Aid: Steel And Deals (3/22/2002)
Diana: Brace yourself for the sound of rising European airfares. Ready? [sound effect: blast furnace] Okay, that's actually a blast furnace churning out steel. What does steel have to do with airfares? That's what Travel Expert in Residence Rudy Maxa is about to explain. Hi, Rudy.
Rudy: Hi, Diana.
Diana: All right, Rudy. Let's talk steel and airfares. I've read about the Bush administration's new steel tariff, which just took affect this past week. Is that somehow connected?
Rudy: You bet, Diana. The European Union says the tariff is protectionist and makes it impossible for EU countries to sell steel in the U.S.
Diana: What does that have to do with travel?
Rudy: Well, the EU is considering retaliatory tariffs.
Diana: Uh-oh. Let me guess -- those retaliatory tariffs might show up attached to airfares.
Rudy: Right. The EU may slap a tax on all non-EU airlines that receive government subsidies. But there's more to this spat than just the steel issue -- although that's certainly stoked the fires. EU officials say the bailout of U.S. airlines has led to unfair competition, pointing out that EU nations have not given similar support to their own struggling airlines.
Diana: Yeah, Sabena, the Belgian National airline, recently went bankrupt. But back to the tariff -- how much more would a transatlantic ticket cost?
Rudy: It's too early to tell. The airfare tariff is still just a proposal, but it's being seriously considered. It could be applied within the next 3 months. I'll keep you posted.
Diana: While we're on the subject of Europe and airlines, I want to ask you about some incredible deals I've been noticing on smaller European carriers, like Ryanair, Go and Easyjet.
Rudy: These no-frills airlines are the European version of Southwest. They keep costs low through online booking, using secondary airports, and flying only Boeing 737s, which have lower maintenance costs. Fares can be 30 percent to 50 percent lower than traditional airlines. For example, let's say you want to fly from London to Geneva next weekend, leaving on Thursday, coming back on Sunday. The cost on Easyjet: $165. On British Airways: $595.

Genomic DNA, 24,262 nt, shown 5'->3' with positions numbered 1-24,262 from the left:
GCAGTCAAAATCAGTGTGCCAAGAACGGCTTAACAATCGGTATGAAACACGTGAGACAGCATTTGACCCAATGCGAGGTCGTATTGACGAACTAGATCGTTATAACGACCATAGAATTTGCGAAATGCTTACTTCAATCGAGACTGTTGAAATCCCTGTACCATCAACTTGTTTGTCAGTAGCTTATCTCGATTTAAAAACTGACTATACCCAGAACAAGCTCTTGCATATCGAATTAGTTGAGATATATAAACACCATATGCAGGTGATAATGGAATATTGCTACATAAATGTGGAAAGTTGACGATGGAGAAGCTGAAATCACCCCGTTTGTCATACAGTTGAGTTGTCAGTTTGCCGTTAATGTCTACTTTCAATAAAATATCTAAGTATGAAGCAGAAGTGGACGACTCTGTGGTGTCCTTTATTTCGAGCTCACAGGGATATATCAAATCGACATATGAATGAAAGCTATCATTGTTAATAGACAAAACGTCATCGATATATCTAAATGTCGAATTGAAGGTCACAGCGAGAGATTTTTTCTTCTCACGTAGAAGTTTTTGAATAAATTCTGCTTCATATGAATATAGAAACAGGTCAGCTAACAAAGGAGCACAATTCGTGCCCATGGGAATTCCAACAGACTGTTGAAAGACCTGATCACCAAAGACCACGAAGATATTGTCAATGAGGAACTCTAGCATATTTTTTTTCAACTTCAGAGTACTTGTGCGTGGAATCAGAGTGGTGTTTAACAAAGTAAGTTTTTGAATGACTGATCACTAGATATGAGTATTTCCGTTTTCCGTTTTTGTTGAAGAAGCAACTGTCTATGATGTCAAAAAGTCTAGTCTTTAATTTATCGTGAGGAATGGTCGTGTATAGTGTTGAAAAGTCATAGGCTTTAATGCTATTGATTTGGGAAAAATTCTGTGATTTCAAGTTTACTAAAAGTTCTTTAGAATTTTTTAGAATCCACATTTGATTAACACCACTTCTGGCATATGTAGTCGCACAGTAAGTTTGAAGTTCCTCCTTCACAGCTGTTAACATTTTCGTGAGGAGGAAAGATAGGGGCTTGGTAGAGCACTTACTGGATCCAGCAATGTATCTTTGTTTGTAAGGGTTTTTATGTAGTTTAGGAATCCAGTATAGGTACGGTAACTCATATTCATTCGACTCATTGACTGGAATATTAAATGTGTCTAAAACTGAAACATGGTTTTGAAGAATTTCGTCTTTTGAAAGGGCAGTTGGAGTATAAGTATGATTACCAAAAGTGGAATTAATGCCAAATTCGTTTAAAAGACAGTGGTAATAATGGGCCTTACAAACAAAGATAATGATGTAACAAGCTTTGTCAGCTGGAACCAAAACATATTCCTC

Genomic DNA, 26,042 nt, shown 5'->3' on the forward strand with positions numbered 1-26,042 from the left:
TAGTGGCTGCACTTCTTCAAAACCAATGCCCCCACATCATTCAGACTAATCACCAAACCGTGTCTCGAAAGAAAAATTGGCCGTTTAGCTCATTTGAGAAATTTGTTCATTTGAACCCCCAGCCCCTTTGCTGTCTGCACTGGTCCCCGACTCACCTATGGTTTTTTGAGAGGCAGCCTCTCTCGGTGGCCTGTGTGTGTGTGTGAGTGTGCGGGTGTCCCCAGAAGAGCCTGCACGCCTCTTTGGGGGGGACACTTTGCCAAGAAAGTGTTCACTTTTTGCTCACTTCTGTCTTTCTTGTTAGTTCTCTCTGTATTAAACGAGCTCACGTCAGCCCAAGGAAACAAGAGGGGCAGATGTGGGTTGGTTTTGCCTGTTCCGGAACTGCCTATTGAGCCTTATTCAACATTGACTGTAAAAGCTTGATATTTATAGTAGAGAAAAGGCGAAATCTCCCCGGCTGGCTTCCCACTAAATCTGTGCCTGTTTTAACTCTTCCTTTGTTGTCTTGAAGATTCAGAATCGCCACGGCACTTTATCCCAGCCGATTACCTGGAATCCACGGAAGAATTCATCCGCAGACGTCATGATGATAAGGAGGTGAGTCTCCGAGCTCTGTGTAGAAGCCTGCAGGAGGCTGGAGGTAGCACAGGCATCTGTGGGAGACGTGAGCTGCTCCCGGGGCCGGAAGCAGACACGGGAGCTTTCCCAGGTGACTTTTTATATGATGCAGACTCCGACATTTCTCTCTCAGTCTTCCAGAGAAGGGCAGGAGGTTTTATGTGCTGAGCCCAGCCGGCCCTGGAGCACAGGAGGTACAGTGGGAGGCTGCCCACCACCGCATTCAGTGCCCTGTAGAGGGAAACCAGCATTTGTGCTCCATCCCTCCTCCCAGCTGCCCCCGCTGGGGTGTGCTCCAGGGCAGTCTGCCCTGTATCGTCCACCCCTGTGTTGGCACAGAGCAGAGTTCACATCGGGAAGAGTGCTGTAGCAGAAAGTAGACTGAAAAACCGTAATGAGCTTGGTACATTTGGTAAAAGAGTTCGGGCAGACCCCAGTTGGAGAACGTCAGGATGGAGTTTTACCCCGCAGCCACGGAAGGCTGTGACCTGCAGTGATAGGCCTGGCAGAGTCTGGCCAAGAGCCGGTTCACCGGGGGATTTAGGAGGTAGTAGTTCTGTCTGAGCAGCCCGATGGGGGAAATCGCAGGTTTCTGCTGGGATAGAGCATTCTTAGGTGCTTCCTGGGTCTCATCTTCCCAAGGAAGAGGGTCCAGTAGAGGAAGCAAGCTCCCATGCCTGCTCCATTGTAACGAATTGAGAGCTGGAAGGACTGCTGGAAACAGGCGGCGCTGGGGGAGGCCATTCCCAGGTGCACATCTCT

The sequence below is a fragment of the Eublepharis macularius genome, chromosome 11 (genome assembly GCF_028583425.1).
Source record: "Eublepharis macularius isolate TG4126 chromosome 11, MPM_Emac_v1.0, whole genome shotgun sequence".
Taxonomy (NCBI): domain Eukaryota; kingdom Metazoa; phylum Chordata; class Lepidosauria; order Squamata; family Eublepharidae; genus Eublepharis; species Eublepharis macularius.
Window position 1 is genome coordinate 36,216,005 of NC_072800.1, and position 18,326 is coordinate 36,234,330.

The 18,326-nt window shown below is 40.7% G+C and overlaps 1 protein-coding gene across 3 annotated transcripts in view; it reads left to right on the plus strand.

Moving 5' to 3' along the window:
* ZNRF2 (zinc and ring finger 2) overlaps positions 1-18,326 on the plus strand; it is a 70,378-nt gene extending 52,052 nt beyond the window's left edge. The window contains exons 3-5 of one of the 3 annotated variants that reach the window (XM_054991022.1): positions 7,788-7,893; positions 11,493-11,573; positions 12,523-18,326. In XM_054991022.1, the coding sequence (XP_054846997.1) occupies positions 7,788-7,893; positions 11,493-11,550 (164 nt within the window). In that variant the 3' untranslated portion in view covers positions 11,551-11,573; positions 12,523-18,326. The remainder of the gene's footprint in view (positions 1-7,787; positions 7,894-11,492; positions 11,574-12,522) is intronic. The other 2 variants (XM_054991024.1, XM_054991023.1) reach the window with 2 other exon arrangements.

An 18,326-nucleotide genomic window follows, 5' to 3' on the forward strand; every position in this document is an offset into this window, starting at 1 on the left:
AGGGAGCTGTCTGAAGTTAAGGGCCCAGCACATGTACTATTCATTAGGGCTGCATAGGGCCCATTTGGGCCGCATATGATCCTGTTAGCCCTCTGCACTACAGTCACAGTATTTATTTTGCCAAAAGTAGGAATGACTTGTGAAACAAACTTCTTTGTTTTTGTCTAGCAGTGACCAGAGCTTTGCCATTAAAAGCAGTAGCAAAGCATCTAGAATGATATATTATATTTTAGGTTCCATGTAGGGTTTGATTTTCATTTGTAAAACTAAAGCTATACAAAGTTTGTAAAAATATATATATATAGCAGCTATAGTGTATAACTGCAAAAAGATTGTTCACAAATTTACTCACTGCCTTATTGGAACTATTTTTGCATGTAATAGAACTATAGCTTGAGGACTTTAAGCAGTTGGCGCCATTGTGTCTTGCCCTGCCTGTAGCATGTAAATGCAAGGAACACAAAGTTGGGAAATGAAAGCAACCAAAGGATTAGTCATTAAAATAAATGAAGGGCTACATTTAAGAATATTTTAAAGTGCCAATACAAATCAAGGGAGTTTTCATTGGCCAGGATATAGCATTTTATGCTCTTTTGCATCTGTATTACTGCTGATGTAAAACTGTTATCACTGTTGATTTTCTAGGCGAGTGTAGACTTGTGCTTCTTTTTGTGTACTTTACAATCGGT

Diana: Any drawbacks?
Rudy: Secondary airports may be harder to get to, and flight times may not coincide with overseas timetables.
Diana: One more question for you, Rudy -- about U.S. airlines this time. Delta, American and Continental have just announced that they're going to drop travel agent commissions. What's up with that?
Rudy: Most airlines had been paying a maximum base commission of $20, although they've been slowly cutting back for years. This latest move is another attempt to cut costs and return to profitability. Other airlines will likely follow suit.
Diana: Sounds like this might force some smaller agencies out of business.
Rudy: Yes. Some might merge with other agencies to stay afloat, or focus on niche services.
Diana: What will this mean for travelers?
Rudy: Agents will charge higher fees, and that means more travelers will probably book online.
Diana: Thanks, Rudy. Got a Deal of the Week for us?
Rudy: Do I get a commission?
Diana: No, but if it's a really good deal, I'll drop the tariff I was considering.
Rudy: Okay, okay. One deal, commission-free, coming up later in the show.
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